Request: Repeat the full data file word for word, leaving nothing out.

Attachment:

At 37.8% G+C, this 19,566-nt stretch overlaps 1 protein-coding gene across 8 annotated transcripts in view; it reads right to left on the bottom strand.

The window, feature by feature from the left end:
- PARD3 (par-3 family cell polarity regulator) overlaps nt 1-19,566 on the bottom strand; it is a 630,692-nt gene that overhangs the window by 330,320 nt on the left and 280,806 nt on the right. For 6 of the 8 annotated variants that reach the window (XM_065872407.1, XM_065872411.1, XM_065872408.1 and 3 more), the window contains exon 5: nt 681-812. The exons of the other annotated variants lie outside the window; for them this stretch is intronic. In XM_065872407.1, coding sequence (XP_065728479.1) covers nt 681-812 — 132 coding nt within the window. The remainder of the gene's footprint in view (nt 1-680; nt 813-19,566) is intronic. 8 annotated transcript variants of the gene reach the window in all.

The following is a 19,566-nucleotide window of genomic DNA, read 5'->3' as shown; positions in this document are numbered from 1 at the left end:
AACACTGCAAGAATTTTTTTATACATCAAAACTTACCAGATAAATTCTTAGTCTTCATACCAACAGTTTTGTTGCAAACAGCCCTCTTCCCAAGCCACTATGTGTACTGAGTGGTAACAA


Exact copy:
At 37.8% G+C, this 19,566-nt stretch overlaps 1 protein-coding gene across 8 annotated transcripts in view; it reads right to left on the bottom strand.

The window, feature by feature from the left end:
- PARD3 (par-3 family cell polarity regulator) overlaps nt 1-19,566 on the bottom strand; it is a 630,692-nt gene that overhangs the window by 330,320 nt on the left and 280,806 nt on the right. For 6 of the 8 annotated variants that reach the window (XM_065872407.1, XM_065872411.1, XM_065872408.1 and 3 more), the window contains exon 5: nt 681-812. The exons of the other annotated variants lie outside the window; for them this stretch is intronic. In XM_065872407.1, coding sequence (XP_065728479.1) covers nt 681-812 — 132 coding nt within the window. The remainder of the gene's footprint in view (nt 1-680; nt 813-19,566) is intronic. 8 annotated transcript variants of the gene reach the window in all.

The following is a 19,566-nucleotide window of genomic DNA, read 5'->3' as shown; positions in this document are numbered from 1 at the left end:
AACACTGCAAGAATTTTTTTATACATCAAAACTTACCAGATAAATTCTTAGTCTTCATACCAACAGTTTTGTTGCAAACAGCCCTCTTCCCAAGCCACTATGTGTACTGAGTGGTAACAA